At the beginning of this year, State Councillor and Foreign Minister Wang Yi visited five African countries. This official visit, one worth recording, follows the 30-year-long tradition of choosing Africa as the first destination the foreign ministers overseas visit every year.
More than 1 100 China-Africa co-operation projects have continued to operate during this challenging time. China and Africa are actively preparing for the new FOCAC (Forum on China-Africa Co-operation) meeting in Senegal by the end of this year, an occasion for the two sides to jointly plan for win-win co-operation and joint development at a higher level.
People-to-people exchanges and learning from each other enrich and invigorate civilisations.
As one of the Presidium members of the BRICS Media Forum, Independent Media also participated in the BRICS International Journalism Training Programme. President Xi Jinping said that the future of China-Africa relations lies in our young people. Younger generations from China and Africa are playing an increasingly important role in developing their respective countries and boosting China-Africa cooperation. They are the source of strength for the flourishing of relations.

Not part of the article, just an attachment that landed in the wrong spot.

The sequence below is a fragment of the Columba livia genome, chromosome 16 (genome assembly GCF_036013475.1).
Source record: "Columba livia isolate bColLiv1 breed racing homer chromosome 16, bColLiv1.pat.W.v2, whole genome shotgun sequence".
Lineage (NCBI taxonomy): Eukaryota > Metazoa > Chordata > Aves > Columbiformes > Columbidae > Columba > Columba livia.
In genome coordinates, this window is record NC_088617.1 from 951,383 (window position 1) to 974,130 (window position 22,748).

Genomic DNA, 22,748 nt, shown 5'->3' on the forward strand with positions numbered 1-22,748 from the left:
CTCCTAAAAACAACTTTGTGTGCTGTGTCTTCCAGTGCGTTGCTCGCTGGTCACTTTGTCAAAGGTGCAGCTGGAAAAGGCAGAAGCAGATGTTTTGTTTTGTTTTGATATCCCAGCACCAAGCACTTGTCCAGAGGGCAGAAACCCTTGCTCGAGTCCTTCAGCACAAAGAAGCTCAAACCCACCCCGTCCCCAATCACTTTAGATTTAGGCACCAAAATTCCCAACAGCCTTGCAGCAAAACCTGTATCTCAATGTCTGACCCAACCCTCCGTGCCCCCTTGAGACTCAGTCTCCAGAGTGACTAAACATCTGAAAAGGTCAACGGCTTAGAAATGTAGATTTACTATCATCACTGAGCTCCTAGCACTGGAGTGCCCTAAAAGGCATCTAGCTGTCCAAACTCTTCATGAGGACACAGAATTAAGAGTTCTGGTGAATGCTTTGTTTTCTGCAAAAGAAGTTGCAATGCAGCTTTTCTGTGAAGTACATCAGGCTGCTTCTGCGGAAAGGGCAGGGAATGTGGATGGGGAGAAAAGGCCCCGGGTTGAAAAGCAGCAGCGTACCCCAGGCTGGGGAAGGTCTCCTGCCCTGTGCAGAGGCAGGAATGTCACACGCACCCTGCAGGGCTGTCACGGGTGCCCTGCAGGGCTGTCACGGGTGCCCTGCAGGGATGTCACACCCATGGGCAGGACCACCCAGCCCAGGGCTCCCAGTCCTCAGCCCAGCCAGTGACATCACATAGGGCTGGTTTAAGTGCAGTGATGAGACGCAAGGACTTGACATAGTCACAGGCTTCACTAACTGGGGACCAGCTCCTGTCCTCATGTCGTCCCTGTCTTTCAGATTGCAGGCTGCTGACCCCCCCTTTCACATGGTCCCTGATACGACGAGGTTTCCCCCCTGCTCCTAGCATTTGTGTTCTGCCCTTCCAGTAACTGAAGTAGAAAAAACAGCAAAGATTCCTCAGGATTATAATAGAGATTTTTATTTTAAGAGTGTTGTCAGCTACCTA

I hope that more people from Africa and China will participate in this programme to capture the vivid images of China-Africa’s practical co-operation and friendly exchanges.
It will provide us with a platform to carry forward traditional friendship, promote people-to-people bonds under the Belt and Road framework, and contribute to building an even closer China-Africa community with a shared future.
This year marks the 65th anniversary of the inauguration of diplomatic ties between China and African countries. After decades of diligent nurturing, the seeds of China-Africa relations have grown into towering trees. The fruits of our friendly co-operation benefit people both in China and Africa.
There are too many touching stories and beautiful moments during the course; each of us may have our level of China-Africa friendship to tell, so let’s use our cameras and mobile phones to record them.
These moving stories shall serve as a bridge for people to acquire a more in-depth understanding of the ever-stronger China-Africa friendship and a more comprehensive understanding of the China-Africa co-operation with mutual benefits and win-win results. We will also gain a better understanding of the vision of a China-Africa community with a shared future.
The 4th World Media Summit has a wide-ranging agenda, and I look forward to your keen perspectives and insights. We will create an even better tomorrow for civilisations in Africa and beyond by putting our heads together!
This is an edited version of Dr Iqbal Survé’s statement to the 4th World Media Summit held in Beijing, People’s Republic of China, on Monday.